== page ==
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I recently passed the 8-year anniversary (if that’s even the right terminology to use) of my HIV diagnosis.

In those years, I haven’t really let my positive status affect my life, other than the first year, which I refer to as my “adjustment period.” But once I was back on track and began traveling full-time, I never let my status put the brakes on my itinerary.

It’s very easy to fall down a rabbit hole of self-pity, but at the end of the day, HIV is a chronic illness that is controlled with medication, and most can manage their HIV with one pill a day and a few visits to the doctor each year.

So, for World AIDS Day, I thought I’d share my own experiences and tips as a travel writer moving about the world and living with HIV.

Time Zones

I’m definitely guilty of not always adhering to my medication regimen. Most of my forgetful moments happen when I’m traveling internationally.

When on a plane for 10+ hours, it’s hard to remember what the actual time is and coordinate taking your pill(s) at the right time. I’ve been careful to set alarms on my phone to remind me mid-flight to take my pill, but I’ve also just waited until I’ve landed and then just waited until bedtime (which is when I normally take my meds).

Skipping doses is absolutely not recommended, but missing a dose once, during a trip, isn’t going to disrupt your regimen. Taking 29 pills instead of 30 doesn’t mean you’re going to become any more or less HIV-positive. I’m not advocating for skipping doses, but don’t panic if it happens.

The takeaway here is that you can be a bit flexible when taking a big international trip.

Flying to Non-Friendly Destinations

There was one point in my career where I was offered a full-time position for a publication based out of Dubai. After some research, I realized I would never be able to accept the position due to the UAE’s current laws involving foreigners who are HIV-positive obtaining a work visa.

And part of the requirements involve taking an HIV-test, which I knew would disqualify me.

The UAE also technically doesn’t permit HIV-positive travelers to the country, even as tourists. But, as someone who has been there several times, I can confirm there is not some ludicrous on-the-spot testing system upon landing.

Your best bet is to not take a full medication bottle and instead, just take what you need (and a few reserve) and put them in an over-the-counter pill bottle. Even that is extreme — I’ve never been searched so extensively that immigration is looking at my toiletries.

But for peace of mind, use a Tylenol bottle.

Made it back to this incredible city. #LuxuryTravel #Doha #Qatar #USAvisitQatar #Travel #Downtown

A post shared by David Duran (@mrdavidduran) on

International Stigma

Let's be clear: HIV stigma in the United States is still very present and pervasive. That being said, when traveling overseas, sadly, the stigma is just as real and often much worse.

As someone who is traveling the globe frequently, it’s not unlikely to still encounter the “be clean” requirement stated prominently on Grindr profiles. My dating apps all disclose my HIV status because I’m pretty comfortable with it and at this point, I just don’t care about misguided or backwards opinions of others.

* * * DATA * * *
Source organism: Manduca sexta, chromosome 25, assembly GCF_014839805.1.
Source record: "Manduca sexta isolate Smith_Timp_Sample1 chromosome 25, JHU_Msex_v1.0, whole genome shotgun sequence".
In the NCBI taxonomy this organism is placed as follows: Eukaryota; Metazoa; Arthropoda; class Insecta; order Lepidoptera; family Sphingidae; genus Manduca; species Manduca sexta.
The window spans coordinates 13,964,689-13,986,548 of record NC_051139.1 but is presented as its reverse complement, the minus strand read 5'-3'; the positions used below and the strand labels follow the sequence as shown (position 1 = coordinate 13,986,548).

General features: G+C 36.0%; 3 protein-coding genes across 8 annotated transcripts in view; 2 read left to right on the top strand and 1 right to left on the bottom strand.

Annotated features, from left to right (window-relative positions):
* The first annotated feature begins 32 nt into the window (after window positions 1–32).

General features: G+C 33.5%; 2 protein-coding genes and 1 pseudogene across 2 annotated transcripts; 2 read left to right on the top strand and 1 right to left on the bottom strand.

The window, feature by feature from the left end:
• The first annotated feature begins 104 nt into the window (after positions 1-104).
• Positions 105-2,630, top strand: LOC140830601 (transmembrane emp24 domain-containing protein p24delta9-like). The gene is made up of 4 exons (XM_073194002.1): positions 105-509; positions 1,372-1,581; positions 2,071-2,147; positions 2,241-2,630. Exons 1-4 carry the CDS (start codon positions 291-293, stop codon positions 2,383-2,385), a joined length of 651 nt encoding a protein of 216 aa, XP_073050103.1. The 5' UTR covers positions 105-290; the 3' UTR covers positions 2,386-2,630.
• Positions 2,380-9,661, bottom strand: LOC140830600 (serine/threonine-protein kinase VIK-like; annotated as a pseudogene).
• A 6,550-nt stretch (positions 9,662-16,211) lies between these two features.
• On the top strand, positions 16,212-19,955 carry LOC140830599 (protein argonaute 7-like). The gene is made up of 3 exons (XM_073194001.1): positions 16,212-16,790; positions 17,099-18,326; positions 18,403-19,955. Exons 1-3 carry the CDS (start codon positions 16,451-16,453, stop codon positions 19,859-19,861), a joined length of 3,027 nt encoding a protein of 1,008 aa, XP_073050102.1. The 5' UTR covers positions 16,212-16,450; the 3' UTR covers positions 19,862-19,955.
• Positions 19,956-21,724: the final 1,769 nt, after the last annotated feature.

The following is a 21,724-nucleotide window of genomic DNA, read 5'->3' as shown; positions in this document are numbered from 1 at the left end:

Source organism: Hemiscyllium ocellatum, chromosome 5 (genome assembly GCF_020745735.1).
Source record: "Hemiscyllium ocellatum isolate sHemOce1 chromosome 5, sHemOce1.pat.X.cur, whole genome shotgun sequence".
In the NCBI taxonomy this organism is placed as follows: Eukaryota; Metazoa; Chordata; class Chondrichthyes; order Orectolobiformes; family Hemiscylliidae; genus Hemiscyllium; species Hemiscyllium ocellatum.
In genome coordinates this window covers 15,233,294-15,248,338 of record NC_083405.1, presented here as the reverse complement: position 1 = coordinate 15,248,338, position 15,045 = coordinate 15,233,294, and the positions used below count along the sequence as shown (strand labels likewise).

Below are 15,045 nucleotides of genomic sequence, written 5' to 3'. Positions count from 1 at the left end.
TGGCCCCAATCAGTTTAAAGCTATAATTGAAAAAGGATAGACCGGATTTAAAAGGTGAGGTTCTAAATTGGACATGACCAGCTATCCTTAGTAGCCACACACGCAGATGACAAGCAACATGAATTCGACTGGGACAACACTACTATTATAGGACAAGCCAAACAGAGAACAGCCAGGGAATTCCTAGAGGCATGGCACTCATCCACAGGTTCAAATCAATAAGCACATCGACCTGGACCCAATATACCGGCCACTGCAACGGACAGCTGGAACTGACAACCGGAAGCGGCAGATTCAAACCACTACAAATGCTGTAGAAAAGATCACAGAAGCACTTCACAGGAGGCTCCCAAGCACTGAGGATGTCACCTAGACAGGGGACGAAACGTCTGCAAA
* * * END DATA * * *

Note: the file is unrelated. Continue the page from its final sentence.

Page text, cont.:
But I do recall a few times when I’ve been messaged through my apps by guys warning me to take off my public disclosure because I was putting myself in danger. I never really thought about it that way, but there are places where it’s best to keep your status to yourself until you are in a private conversation with a user.

The Middle East, the Baltic region, parts of Asia, and many other places have strict laws against HIV-related crimes. And although you might not be committing whatever they interpret as a “crime,” it’s best to protect yourself while visiting.

Disclosure

This one is tough. It’s easy to say to yourself, “Whatever, I’m only here for a few nights, I don’t need to disclose my status if I hook up.” Listen, as an HIV-positive human being, this is a moral dilemma I’ve faced several times, and I can’t say I’ve always made the right decision. I’ve also never placed anyone in a situation where they would be exposed to contracting the virus.

Disclosure can be one of the biggest mind f*cks for anyone who has to actually go through it and do it, and it never really gets easier.

For those of us who are traveling and hooking up, it can be even worse, mostly because not every place around the world is as open to or up to date on their HIV knowledge. And we as HIV-positive travelers can’t fault them, but instead should be doing our best to help inform them.

I know, I know, this can quickly turn what should or could have been a fun night in bed into a burdensome teaching moment, which leads to you potentially being at the mercy of self-gratification. I’m not a perfect person, and I’ve made mistakes in the past, but I’m really doing my best to not let disclosure be a “should I or should I not” question, but instead a “when and how” question, when at home or when abroad.

Traveling is a great privilege. And life with HIV is different now than 30, 20 or 10 years ago. It continues to get better. A positive HIV diagnosis doesn’t need to limit what you do, including travel. It’s easy to use it as an excuse, but there really is no excuse for doing so.

Grab your passport, set your reminders, and pack those pills as well as courage, and get out there.

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